FRHAM’s Dr John Teo said such services are even more important in times of crisis as without them, problems could arise.
“The consequences are many-fold, especially when it's families who are vulnerable and from the lower socio-economic groups that rely on these critical supplies.
“The concern is that with unavailability of contraceptive supplies, unplanned pregnancies, unsafe abortions or miscarriages can rise.
“This may cause further harm to women's health and place additional strain on their families economically in an already highly stressed environment as a result of the pandemic,” he said.
Abortions are illegal except for a handful of circumstances in Malaysia. Section 312 of the Penal Code allows a registered medical practitioner to terminate a pregnancy only if he believes the pregnancy would risk the life, physical, and mental health of the woman.
However, illegal abortion services exist, as do so-called abortion pills that are taken to terminate early-stage unwanted pregnancies.
For Youth Initiative KL (FYIKL) is a digital awareness platform on sexual reproductive health in Malaysia who champions the rights of women.
In 2019, it organised the Abort The Stigma (2019) project which was the first Malaysian online and on-site/offline art exhibition aimed at addressing abortion-related stigma in Malaysia through art activism in conjunction with World Safe Abortion Day.
Its founder, Fara Rom, said the decision to close all LPPKN centres is a setback to the family planning movement, women rights, sexual reproductive health and rights in Malaysia as they have been advocating on the importance of family planning.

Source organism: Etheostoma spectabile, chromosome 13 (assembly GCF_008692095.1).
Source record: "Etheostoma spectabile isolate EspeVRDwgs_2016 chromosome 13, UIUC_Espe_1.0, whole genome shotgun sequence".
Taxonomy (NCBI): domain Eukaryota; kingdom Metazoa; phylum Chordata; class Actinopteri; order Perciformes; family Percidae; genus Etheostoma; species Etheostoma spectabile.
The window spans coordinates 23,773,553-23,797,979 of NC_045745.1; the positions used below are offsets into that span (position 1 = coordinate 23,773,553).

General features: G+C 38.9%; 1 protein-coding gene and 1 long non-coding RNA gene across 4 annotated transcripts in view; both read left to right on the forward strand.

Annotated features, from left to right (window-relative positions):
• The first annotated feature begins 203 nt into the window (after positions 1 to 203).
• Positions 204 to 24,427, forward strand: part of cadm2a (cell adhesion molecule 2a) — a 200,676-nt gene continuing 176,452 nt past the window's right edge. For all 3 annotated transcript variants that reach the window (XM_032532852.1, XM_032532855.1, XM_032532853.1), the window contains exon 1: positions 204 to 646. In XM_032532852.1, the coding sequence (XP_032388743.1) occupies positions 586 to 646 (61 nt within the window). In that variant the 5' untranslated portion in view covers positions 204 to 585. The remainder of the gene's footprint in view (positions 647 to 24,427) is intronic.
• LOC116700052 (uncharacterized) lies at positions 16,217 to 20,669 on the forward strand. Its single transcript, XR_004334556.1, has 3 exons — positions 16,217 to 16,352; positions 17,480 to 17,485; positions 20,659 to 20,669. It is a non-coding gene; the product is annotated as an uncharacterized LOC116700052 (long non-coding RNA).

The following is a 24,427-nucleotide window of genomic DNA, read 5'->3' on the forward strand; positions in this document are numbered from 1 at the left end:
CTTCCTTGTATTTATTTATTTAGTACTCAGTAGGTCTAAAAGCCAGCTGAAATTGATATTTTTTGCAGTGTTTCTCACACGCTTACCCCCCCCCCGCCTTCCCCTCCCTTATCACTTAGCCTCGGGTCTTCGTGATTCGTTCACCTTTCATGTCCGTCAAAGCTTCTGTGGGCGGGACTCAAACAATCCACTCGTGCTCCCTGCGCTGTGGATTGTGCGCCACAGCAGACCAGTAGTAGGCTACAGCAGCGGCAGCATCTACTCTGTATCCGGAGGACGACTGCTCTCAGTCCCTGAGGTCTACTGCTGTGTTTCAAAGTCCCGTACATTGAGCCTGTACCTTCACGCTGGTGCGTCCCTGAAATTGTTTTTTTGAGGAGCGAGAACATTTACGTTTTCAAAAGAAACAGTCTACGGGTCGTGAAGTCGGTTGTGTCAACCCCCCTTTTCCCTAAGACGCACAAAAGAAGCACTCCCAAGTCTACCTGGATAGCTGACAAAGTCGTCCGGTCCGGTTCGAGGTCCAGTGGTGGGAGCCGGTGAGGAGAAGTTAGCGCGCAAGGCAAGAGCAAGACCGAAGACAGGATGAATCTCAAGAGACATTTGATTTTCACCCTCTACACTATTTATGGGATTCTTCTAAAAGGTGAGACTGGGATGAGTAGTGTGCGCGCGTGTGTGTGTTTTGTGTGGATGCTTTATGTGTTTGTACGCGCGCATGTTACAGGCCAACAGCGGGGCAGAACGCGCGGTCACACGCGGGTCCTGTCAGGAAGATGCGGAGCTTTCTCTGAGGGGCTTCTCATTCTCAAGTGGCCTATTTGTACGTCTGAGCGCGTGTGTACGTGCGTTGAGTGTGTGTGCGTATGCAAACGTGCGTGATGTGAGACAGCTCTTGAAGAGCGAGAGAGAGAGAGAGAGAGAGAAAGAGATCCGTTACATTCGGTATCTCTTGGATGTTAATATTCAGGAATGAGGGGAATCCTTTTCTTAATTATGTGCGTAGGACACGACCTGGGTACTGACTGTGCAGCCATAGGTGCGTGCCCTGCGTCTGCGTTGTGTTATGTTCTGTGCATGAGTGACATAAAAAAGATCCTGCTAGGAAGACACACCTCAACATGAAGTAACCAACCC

“Clearly the interest of women and girls are not a priority for the government,” Fara told Malay Mail, adding that it was regressive and perpetuated gender inequality.
“Ironically, they’ve advised us to practice safe sex but then they go and close all the LPPKN after publishing a statement saying they expect a baby boom in 2021.”
Fara said the government should clearly state that all sexual reproductive health services are essential and the LPPKN should continue operating throughout the MCO.
She also said LPPKN should use its online platform to further educate and reassure the public that it is doing its best in protecting the public’s rights and posting more information relating to sexual reproductive health and rights with the Covid-19 pandemic (including contraception access abortion, domestic violence).
“Contraceptives resupply such as postal services during MCO should be offered as an alternative, relax the abortion law in the country: allow individuals to self-administer abortion at home by obtaining abortion pills from reliable sources such as Women on Web, Women on Waves,” Fara suggested.
“Research and evidence show that individual can safely and effectively self-administer an abortion with pills when they have accurate information about the dosing regimen and when to seek treatment for complications,” she added.